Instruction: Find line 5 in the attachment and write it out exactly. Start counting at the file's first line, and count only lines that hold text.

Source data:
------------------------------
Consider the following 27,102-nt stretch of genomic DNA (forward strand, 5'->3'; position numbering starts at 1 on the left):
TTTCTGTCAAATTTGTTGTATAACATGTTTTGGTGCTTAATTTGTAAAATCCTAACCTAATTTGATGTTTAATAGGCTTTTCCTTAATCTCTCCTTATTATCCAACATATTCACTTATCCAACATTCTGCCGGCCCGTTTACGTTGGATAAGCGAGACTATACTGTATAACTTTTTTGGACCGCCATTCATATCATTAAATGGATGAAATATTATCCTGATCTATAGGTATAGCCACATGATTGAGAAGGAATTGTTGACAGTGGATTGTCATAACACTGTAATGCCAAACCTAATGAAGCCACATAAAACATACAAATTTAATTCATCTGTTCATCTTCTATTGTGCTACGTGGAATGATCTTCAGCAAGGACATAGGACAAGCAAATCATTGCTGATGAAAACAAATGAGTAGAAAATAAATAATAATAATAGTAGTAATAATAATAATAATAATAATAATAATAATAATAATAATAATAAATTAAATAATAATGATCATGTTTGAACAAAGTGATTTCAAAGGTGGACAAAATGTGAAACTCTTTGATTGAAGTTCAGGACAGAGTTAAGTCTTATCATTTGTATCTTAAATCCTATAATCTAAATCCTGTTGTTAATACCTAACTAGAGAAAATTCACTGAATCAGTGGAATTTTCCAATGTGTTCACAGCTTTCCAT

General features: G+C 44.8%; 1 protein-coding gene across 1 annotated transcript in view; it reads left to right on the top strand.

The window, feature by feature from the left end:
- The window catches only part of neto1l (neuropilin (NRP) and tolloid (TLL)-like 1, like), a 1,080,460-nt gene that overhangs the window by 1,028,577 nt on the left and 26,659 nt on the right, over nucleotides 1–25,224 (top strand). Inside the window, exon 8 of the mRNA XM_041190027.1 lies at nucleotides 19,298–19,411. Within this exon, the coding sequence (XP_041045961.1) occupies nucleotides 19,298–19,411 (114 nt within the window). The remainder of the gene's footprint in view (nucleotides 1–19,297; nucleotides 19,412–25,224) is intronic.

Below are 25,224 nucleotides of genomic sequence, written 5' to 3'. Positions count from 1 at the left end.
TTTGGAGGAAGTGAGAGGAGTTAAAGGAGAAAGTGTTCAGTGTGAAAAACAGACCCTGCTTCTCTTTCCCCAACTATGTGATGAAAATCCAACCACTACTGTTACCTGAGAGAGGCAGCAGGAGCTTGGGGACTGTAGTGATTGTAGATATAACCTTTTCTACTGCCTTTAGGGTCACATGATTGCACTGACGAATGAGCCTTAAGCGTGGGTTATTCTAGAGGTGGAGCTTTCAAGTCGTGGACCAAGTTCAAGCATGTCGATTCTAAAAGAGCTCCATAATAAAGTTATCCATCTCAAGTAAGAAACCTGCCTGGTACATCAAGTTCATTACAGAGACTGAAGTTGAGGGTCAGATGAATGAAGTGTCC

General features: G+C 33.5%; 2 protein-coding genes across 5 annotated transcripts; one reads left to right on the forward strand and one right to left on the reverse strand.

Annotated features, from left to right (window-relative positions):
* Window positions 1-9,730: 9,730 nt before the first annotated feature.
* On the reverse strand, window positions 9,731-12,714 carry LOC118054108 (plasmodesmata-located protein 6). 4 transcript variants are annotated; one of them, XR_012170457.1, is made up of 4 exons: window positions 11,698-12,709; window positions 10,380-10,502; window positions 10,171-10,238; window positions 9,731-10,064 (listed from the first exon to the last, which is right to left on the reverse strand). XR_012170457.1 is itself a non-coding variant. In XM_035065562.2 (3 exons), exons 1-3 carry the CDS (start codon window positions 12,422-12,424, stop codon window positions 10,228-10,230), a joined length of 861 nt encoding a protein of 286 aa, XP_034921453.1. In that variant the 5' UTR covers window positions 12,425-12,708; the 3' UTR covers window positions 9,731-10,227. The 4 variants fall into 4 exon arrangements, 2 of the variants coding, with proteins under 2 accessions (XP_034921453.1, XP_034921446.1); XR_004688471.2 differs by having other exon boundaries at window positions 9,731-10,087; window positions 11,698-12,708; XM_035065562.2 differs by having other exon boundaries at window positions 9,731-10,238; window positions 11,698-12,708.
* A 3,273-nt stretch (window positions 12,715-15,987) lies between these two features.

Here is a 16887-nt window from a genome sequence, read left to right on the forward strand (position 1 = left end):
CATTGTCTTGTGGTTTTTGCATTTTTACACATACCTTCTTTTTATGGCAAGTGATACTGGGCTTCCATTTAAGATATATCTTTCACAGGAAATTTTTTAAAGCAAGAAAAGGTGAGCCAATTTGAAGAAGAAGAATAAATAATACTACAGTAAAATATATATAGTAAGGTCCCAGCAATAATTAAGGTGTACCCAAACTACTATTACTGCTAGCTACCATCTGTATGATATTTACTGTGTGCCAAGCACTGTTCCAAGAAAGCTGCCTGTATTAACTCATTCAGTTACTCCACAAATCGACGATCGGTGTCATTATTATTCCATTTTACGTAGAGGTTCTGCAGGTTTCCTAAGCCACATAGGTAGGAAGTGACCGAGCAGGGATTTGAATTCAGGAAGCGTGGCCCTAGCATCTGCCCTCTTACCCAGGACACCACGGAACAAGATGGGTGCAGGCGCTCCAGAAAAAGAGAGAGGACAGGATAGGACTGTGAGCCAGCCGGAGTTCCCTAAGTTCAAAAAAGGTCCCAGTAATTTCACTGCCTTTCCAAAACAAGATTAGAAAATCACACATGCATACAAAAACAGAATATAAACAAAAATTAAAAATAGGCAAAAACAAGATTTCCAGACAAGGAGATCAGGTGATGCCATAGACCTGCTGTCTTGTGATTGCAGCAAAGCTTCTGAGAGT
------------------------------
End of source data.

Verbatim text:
- The window catches only part of neto1l (neuropilin (NRP) and tolloid (TLL)-like 1, like), a 1,080,460-nt gene that overhangs the window by 1,028,577 nt on the left and 26,659 nt on the right, over nucleotides 1–25,224 (top strand). Inside the window, exon 8 of the mRNA XM_041190027.1 lies at nucleotides 19,298–19,411. Within this exon, the coding sequence (XP_041045961.1) occupies nucleotides 19,298–19,411 (114 nt within the window). The remainder of the gene's footprint in view (nucleotides 1–19,297; nucleotides 19,412–25,224) is intronic.